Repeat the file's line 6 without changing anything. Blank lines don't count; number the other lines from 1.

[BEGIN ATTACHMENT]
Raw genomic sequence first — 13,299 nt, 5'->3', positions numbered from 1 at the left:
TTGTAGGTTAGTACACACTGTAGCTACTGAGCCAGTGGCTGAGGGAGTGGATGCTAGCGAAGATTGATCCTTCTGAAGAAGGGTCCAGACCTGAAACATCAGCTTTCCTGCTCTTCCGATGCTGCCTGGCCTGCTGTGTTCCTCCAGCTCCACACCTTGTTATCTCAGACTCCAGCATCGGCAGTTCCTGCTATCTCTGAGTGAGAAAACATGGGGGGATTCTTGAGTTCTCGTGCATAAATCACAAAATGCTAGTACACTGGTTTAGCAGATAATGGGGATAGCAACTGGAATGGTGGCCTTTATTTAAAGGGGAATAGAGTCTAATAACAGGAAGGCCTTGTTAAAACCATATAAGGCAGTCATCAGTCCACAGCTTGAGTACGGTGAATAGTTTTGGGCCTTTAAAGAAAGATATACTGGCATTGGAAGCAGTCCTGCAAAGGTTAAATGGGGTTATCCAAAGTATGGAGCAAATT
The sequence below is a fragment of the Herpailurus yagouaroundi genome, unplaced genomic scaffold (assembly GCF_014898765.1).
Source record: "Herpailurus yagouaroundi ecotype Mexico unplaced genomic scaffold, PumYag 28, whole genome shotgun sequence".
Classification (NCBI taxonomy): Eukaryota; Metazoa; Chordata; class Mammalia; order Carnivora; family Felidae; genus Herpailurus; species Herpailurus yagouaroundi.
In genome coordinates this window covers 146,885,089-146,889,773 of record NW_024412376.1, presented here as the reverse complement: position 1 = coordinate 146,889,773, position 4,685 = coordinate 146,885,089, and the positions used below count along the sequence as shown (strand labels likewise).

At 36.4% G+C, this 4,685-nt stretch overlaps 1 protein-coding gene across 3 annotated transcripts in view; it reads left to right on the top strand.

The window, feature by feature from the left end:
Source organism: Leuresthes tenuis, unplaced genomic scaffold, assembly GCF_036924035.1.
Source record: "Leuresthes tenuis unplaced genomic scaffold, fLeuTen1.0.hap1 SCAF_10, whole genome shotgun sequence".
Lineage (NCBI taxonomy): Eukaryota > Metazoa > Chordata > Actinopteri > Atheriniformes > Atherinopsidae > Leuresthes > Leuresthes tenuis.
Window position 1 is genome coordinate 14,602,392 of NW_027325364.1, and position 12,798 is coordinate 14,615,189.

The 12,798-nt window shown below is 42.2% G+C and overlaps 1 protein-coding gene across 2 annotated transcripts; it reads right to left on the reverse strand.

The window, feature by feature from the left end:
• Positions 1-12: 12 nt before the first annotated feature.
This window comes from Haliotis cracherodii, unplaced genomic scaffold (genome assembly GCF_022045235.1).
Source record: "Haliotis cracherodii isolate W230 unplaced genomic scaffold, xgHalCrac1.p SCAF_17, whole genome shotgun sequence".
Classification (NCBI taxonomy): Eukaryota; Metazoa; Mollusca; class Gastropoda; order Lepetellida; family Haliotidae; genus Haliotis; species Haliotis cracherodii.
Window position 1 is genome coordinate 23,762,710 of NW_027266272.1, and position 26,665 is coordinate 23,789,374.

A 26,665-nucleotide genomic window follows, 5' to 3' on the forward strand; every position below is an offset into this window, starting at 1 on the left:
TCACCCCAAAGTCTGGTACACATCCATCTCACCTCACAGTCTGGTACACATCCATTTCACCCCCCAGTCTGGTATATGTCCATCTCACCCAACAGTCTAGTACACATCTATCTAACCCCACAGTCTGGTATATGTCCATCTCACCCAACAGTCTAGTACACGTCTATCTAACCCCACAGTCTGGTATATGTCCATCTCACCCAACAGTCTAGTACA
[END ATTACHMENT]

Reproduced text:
In genome coordinates this window covers 146,885,089-146,889,773 of record NW_024412376.1, presented here as the reverse complement: position 1 = coordinate 146,889,773, position 4,685 = coordinate 146,885,089, and the positions used below count along the sequence as shown (strand labels likewise).